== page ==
'Sixty days after date promise to pay to the order of INDUSTRIAL RAYON CORPORATION Fifteen Thousand Four Hundred Twenty-six and 50/100 Dollars Payable at Cleveland, Ohio with interest at 6% Per annum Value Received
'Laskin Bros. of Phila. Inc.
'No. K-71730 Due May 30, 1959'
The names 'Laskin Bros. of Paila. Inc.' and 'Harold Laskin' were in the bankrupts' handwriting-- the other portions of the note were printed and typewritten.
At the time the bankrupt was president of Laskin Brothers of Philadelphia, Inc.
The District Court held that under the provisions of Section 3-403(2) of the Uniform Commercial Code, as enacted by Pennsylvania,1 which prevailed when the note was executed, the bankrupt became individually liable on the note when he signed it after writing in the firm name without any indication that his name was affixed in a representative capacity, and that evidence outside the note was not admissible to show that the bankrupt was not personally liable.
It was for that reason that the District Court held that the Referee had erred in going beyond the contents of the note itself in determining whether or not the bankrupt had become personally liable when he signed it without indicating that his signature was in his capacity as president of Laskin Brothers of Philadelphia, Inc. ('Laskin, Inc.').
The record of the proceedings before the Referee evidences that he was of the view that the Bankruptcy Act and not the Uniform Commercial Code controlled and that under the Bankruptcy Act he was empowered to go beyond the borders of the note to ascertain the capacity in which the bankrupt signed it.
We are of the opinion that the Referee was correct in this respect and for reasons which will subsequently appear we hold that he properly held that the bankrupt's signature on the note did not result in the creation of a debtor-creditor status between the bankrupt and Industrial.
One of the primary purposes of the Bankruptcy Act is the equitable distribution of the bankrupt's estate among its creditors.
These principles are well-settled: '* * * Courts of bankruptcy are essentially courts of equity, and their proceedings inherently proceedings in equity.'2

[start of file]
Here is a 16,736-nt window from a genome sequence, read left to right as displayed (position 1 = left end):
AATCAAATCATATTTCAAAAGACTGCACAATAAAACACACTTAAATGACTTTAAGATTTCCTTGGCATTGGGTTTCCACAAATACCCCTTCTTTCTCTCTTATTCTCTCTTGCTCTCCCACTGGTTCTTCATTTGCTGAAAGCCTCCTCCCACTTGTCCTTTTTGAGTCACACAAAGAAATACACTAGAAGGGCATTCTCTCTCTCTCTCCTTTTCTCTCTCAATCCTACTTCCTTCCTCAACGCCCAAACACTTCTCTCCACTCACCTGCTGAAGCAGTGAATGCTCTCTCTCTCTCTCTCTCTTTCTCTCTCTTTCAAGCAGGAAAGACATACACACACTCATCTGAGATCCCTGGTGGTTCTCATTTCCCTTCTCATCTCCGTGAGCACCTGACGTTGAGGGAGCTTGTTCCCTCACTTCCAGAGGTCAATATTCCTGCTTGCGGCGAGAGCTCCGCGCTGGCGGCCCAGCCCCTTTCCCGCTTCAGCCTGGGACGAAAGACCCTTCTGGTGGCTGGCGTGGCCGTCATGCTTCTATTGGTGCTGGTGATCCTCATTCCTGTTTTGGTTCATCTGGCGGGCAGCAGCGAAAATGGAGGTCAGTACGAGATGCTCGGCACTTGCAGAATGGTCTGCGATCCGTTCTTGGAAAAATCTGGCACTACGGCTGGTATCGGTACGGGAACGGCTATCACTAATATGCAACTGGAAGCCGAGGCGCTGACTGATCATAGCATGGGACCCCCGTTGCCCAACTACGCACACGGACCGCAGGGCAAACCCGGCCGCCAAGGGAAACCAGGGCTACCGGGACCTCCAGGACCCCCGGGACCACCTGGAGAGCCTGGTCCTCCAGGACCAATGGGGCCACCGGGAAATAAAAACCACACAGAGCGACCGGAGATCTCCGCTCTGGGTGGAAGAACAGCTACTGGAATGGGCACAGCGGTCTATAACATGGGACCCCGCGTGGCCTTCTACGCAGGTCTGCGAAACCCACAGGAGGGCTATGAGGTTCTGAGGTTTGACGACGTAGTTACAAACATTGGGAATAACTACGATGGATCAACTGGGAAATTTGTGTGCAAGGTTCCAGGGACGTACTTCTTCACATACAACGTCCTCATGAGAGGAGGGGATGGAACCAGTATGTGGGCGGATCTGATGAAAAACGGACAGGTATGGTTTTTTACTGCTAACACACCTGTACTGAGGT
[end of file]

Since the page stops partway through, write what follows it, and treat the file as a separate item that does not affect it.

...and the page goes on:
The bankruptcy court in passing on claims 'sits as a court of equity', and 'In the exercise of its equitable jurisdiction the bankruptcy court has the power to sift the circumstances surrounding any claim to see that injustice or unfairness is not done in the administration of the bankrupt estate.'3
To the foregoing must be added the specific provision of Section 57, sub. k of the Bankruptcy Act that 'Claims which have been allowed may be reconsidered for cause and reallowed or rejected in whole or in part according to the equities of the case, before * * * the estate has been closed.'
Applying the principles stated it is clear that the Referee properly sifted the circumstances attending the execution of the March 31, 1959 note in the exercise of the equitable jurisdiction vested in him, and that his fact-finding that it was the intention of Industrial and the bankrupt to make only Laskin, Inc. liable on the obligation is amply supported by the evidence.
On this score it must be stated parenthetically that the District Court did not consider the question as to whether the evidence supported the Referee's fact-finding and that it premised its reversal of his Order with respect to it only on its view that the Referee was precluded by Pennsylvania law from considering anything but the note itself.